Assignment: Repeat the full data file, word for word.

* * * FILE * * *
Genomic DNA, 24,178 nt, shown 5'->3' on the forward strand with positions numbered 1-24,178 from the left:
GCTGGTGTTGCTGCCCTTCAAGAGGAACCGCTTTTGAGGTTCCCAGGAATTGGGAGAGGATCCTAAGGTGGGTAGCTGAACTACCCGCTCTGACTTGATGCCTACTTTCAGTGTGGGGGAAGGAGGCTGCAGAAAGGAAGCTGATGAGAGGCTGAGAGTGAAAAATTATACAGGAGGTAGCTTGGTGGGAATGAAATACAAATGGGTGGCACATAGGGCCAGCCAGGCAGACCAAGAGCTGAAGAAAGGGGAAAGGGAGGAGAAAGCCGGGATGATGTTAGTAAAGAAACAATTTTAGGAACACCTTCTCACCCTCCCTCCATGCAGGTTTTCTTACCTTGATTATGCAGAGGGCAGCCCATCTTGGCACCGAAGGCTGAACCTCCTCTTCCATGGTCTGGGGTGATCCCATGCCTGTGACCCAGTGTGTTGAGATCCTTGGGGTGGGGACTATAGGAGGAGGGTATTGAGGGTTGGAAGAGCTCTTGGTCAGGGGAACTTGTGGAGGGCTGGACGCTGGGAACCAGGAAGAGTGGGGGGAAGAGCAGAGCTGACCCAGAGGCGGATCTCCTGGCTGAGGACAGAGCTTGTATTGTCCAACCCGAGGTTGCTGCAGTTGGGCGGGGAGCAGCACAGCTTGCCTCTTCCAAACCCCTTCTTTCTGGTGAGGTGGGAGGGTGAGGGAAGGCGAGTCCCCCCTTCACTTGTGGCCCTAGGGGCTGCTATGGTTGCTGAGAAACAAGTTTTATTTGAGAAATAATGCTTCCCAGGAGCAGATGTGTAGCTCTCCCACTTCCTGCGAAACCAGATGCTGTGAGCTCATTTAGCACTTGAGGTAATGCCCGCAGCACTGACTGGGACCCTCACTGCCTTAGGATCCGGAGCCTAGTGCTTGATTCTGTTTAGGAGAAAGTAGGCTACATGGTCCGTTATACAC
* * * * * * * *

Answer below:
Genomic DNA, 24,178 nt, shown 5'->3' on the forward strand with positions numbered 1-24,178 from the left:
GCTGGTGTTGCTGCCCTTCAAGAGGAACCGCTTTTGAGGTTCCCAGGAATTGGGAGAGGATCCTAAGGTGGGTAGCTGAACTACCCGCTCTGACTTGATGCCTACTTTCAGTGTGGGGGAAGGAGGCTGCAGAAAGGAAGCTGATGAGAGGCTGAGAGTGAAAAATTATACAGGAGGTAGCTTGGTGGGAATGAAATACAAATGGGTGGCACATAGGGCCAGCCAGGCAGACCAAGAGCTGAAGAAAGGGGAAAGGGAGGAGAAAGCCGGGATGATGTTAGTAAAGAAACAATTTTAGGAACACCTTCTCACCCTCCCTCCATGCAGGTTTTCTTACCTTGATTATGCAGAGGGCAGCCCATCTTGGCACCGAAGGCTGAACCTCCTCTTCCATGGTCTGGGGTGATCCCATGCCTGTGACCCAGTGTGTTGAGATCCTTGGGGTGGGGACTATAGGAGGAGGGTATTGAGGGTTGGAAGAGCTCTTGGTCAGGGGAACTTGTGGAGGGCTGGACGCTGGGAACCAGGAAGAGTGGGGGGAAGAGCAGAGCTGACCCAGAGGCGGATCTCCTGGCTGAGGACAGAGCTTGTATTGTCCAACCCGAGGTTGCTGCAGTTGGGCGGGGAGCAGCACAGCTTGCCTCTTCCAAACCCCTTCTTTCTGGTGAGGTGGGAGGGTGAGGGAAGGCGAGTCCCCCCTTCACTTGTGGCCCTAGGGGCTGCTATGGTTGCTGAGAAACAAGTTTTATTTGAGAAATAATGCTTCCCAGGAGCAGATGTGTAGCTCTCCCACTTCCTGCGAAACCAGATGCTGTGAGCTCATTTAGCACTTGAGGTAATGCCCGCAGCACTGACTGGGACCCTCACTGCCTTAGGATCCGGAGCCTAGTGCTTGATTCTGTTTAGGAGAAAGTAGGCTACATGGTCCGTTATACAC